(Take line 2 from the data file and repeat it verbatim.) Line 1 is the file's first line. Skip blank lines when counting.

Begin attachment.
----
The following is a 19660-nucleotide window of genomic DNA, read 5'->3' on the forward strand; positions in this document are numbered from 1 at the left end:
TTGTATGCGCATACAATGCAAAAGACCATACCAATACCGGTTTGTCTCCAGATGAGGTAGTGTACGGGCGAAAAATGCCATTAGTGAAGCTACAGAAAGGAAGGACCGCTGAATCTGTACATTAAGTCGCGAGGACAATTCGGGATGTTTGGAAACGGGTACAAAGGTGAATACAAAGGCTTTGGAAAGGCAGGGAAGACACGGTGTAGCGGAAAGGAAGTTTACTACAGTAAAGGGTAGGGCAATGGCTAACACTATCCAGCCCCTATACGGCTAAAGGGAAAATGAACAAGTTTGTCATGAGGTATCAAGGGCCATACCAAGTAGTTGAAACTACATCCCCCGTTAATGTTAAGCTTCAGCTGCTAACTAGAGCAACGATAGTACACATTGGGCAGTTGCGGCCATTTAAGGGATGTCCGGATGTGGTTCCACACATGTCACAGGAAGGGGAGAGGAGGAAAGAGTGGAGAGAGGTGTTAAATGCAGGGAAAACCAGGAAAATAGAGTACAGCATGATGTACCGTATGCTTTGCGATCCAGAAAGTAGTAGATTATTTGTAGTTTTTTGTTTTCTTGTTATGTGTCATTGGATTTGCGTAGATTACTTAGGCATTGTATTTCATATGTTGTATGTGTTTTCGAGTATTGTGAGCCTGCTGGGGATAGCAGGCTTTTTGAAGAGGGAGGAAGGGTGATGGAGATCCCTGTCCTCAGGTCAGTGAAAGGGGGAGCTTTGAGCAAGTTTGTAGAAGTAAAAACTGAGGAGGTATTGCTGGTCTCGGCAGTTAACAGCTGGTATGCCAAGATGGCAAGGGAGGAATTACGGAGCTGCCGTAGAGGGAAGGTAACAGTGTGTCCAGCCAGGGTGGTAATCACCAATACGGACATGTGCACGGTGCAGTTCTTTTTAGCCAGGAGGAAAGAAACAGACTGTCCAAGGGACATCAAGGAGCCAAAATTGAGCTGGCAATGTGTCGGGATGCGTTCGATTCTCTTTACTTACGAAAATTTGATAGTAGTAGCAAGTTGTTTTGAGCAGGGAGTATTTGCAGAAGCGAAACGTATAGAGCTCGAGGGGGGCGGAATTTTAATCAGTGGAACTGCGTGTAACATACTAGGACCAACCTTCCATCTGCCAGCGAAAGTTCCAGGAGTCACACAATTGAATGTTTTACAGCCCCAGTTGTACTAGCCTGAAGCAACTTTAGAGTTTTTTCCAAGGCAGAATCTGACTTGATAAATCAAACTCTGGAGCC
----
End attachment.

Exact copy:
TTGTATGCGCATACAATGCAAAAGACCATACCAATACCGGTTTGTCTCCAGATGAGGTAGTGTACGGGCGAAAAATGCCATTAGTGAAGCTACAGAAAGGAAGGACCGCTGAATCTGTACATTAAGTCGCGAGGACAATTCGGGATGTTTGGAAACGGGTACAAAGGTGAATACAAAGGCTTTGGAAAGGCAGGGAAGACACGGTGTAGCGGAAAGGAAGTTTACTACAGTAAAGGGTAGGGCAATGGCTAACACTATCCAGCCCCTATACGGCTAAAGGGAAAATGAACAAGTTTGTCATGAGGTATCAAGGGCCATACCAAGTAGTTGAAACTACATCCCCCGTTAATGTTAAGCTTCAGCTGCTAACTAGAGCAACGATAGTACACATTGGGCAGTTGCGGCCATTTAAGGGATGTCCGGATGTGGTTCCACACATGTCACAGGAAGGGGAGAGGAGGAAAGAGTGGAGAGAGGTGTTAAATGCAGGGAAAACCAGGAAAATAGAGTACAGCATGATGTACCGTATGCTTTGCGATCCAGAAAGTAGTAGATTATTTGTAGTTTTTTGTTTTCTTGTTATGTGTCATTGGATTTGCGTAGATTACTTAGGCATTGTATTTCATATGTTGTATGTGTTTTCGAGTATTGTGAGCCTGCTGGGGATAGCAGGCTTTTTGAAGAGGGAGGAAGGGTGATGGAGATCCCTGTCCTCAGGTCAGTGAAAGGGGGAGCTTTGAGCAAGTTTGTAGAAGTAAAAACTGAGGAGGTATTGCTGGTCTCGGCAGTTAACAGCTGGTATGCCAAGATGGCAAGGGAGGAATTACGGAGCTGCCGTAGAGGGAAGGTAACAGTGTGTCCAGCCAGGGTGGTAATCACCAATACGGACATGTGCACGGTGCAGTTCTTTTTAGCCAGGAGGAAAGAAACAGACTGTCCAAGGGACATCAAGGAGCCAAAATTGAGCTGGCAATGTGTCGGGATGCGTTCGATTCTCTTTACTTACGAAAATTTGATAGTAGTAGCAAGTTGTTTTGAGCAGGGAGTATTTGCAGAAGCGAAACGTATAGAGCTCGAGGGGGGCGGAATTTTAATCAGTGGAACTGCGTGTAACATACTAGGACCAACCTTCCATCTGCCAGCGAAAGTTCCAGGAGTCACACAATTGAATGTTTTACAGCCCCAGTTGTACTAGCCTGAAGCAACTTTAGAGTTTTTTCCAAGGCAGAATCTGACTTGATAAATCAAACTCTGGAGCC